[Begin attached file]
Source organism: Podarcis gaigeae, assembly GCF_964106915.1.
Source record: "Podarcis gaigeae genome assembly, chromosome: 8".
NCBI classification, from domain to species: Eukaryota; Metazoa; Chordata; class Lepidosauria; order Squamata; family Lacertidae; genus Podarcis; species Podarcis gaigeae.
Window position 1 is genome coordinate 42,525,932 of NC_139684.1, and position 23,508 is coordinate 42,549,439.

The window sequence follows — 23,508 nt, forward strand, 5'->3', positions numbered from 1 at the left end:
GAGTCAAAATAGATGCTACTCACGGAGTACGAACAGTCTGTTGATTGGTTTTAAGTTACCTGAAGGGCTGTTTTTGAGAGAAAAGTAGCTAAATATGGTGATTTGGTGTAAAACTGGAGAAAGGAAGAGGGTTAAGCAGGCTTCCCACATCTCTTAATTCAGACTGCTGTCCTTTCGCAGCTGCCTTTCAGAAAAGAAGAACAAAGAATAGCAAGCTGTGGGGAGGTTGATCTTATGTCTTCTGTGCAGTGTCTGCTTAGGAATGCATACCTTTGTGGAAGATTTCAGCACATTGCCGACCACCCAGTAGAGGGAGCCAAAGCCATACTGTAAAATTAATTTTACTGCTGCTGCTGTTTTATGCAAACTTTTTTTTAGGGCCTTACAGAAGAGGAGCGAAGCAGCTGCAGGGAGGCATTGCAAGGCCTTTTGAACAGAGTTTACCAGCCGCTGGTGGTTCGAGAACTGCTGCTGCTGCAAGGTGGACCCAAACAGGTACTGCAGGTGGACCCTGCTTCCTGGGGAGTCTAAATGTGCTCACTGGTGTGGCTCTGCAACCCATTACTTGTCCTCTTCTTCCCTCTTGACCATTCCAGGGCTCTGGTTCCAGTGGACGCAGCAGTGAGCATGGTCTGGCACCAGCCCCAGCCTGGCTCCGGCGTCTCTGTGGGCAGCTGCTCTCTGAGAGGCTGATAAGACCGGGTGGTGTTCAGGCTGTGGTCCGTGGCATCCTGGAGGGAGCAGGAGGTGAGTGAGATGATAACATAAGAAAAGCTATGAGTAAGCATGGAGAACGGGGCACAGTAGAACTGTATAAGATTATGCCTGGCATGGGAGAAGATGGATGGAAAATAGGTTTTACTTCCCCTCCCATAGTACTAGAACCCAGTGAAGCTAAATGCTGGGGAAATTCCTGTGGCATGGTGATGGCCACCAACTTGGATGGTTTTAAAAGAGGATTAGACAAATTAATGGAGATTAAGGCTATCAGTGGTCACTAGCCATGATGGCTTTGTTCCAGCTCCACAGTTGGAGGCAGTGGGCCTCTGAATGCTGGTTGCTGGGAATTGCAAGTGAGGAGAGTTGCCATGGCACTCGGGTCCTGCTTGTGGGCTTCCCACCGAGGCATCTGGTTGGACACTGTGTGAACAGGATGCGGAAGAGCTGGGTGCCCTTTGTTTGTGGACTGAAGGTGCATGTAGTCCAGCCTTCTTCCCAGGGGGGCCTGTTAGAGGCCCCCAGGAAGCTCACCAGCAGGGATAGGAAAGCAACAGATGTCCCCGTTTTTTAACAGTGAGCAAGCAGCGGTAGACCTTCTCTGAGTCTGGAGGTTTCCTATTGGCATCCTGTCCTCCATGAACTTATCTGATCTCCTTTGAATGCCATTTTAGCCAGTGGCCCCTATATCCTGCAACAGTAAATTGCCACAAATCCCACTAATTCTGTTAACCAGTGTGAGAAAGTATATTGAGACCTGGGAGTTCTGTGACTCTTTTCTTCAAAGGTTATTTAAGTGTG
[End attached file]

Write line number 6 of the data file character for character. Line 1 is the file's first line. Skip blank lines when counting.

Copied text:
GAGTCAAAATAGATGCTACTCACGGAGTACGAACAGTCTGTTGATTGGTTTTAAGTTACCTGAAGGGCTGTTTTTGAGAGAAAAGTAGCTAAATATGGTGATTTGGTGTAAAACTGGAGAAAGGAAGAGGGTTAAGCAGGCTTCCCACATCTCTTAATTCAGACTGCTGTCCTTTCGCAGCTGCCTTTCAGAAAAGAAGAACAAAGAATAGCAAGCTGTGGGGAGGTTGATCTTATGTCTTCTGTGCAGTGTCTGCTTAGGAATGCATACCTTTGTGGAAGATTTCAGCACATTGCCGACCACCCAGTAGAGGGAGCCAAAGCCATACTGTAAAATTAATTTTACTGCTGCTGCTGTTTTATGCAAACTTTTTTTTAGGGCCTTACAGAAGAGGAGCGAAGCAGCTGCAGGGAGGCATTGCAAGGCCTTTTGAACAGAGTTTACCAGCCGCTGGTGGTTCGAGAACTGCTGCTGCTGCAAGGTGGACCCAAACAGGTACTGCAGGTGGACCCTGCTTCCTGGGGAGTCTAAATGTGCTCACTGGTGTGGCTCTGCAACCCATTACTTGTCCTCTTCTTCCCTCTTGACCATTCCAGGGCTCTGGTTCCAGTGGACGCAGCAGTGAGCATGGTCTGGCACCAGCCCCAGCCTGGCTCCGGCGTCTCTGTGGGCAGCTGCTCTCTGAGAGGCTGATAAGACCGGGTGGTGTTCAGGCTGTGGTCCGTGGCATCCTGGAGGGAGCAGGAGGTGAGTGAGATGATAACATAAGAAAAGCTATGAGTAAGCATGGAGAACGGGGCACAGTAGAACTGTATAAGATTATGCCTGGCATGGGAGAAGATGGATGGAAAATAGGTTTTACTTCCCCTCCCATAGTACTAGAACCCAGTGAAGCTAAATGCTGGGGAAATTCCTGTGGCATGGTGATGGCCACCAACTTGGATGGTTTTAAAAGAGGATTAGACAAATTAATGGAGATTAAGGCTATCAGTGGTCACTAGCCATGATGGCTTTGTTCCAGCTCCACAGTTGGAGGCAGTGGGCCTCTGAATGCTGGTTGCTGGGAATTGCAAGTGAGGAGAGTTGCCATGGCACTCGGGTCCTGCTTGTGGGCTTCCCACCGAGGCATCTGGTTGGACACTGTGTGAACAGGATGCGGAAGAGCTGGGTGCCCTTTGTTTGTGGACTGAAGGTGCATGTAGTCCAGCCTTCTTCCCAGGGGGGCCTGTTAGAGGCCCCCAGGAAGCTCACCAGCAGGGATAGGAAAGCAACAGATGTCCCCGTTTTTTAACAGTGAGCAAGCAGCGGTAGACCTTCTCTGAGTCTGGAGGTTTCCTATTGGCATCCTGTCCTCCATGAACTTATCTGATCTCCTTTGAATGCCATTTTAGCCAGTGGCCCCTATATCCTGCAACAGTAAATTGCCACAAATCCCACTAATTCTGTTAACCAGTGTGAGAAAGTATATTGAGACCTGGGAGTTCTGTGACTCTTTTCTTCAAAGGTTATTTAAGTGTG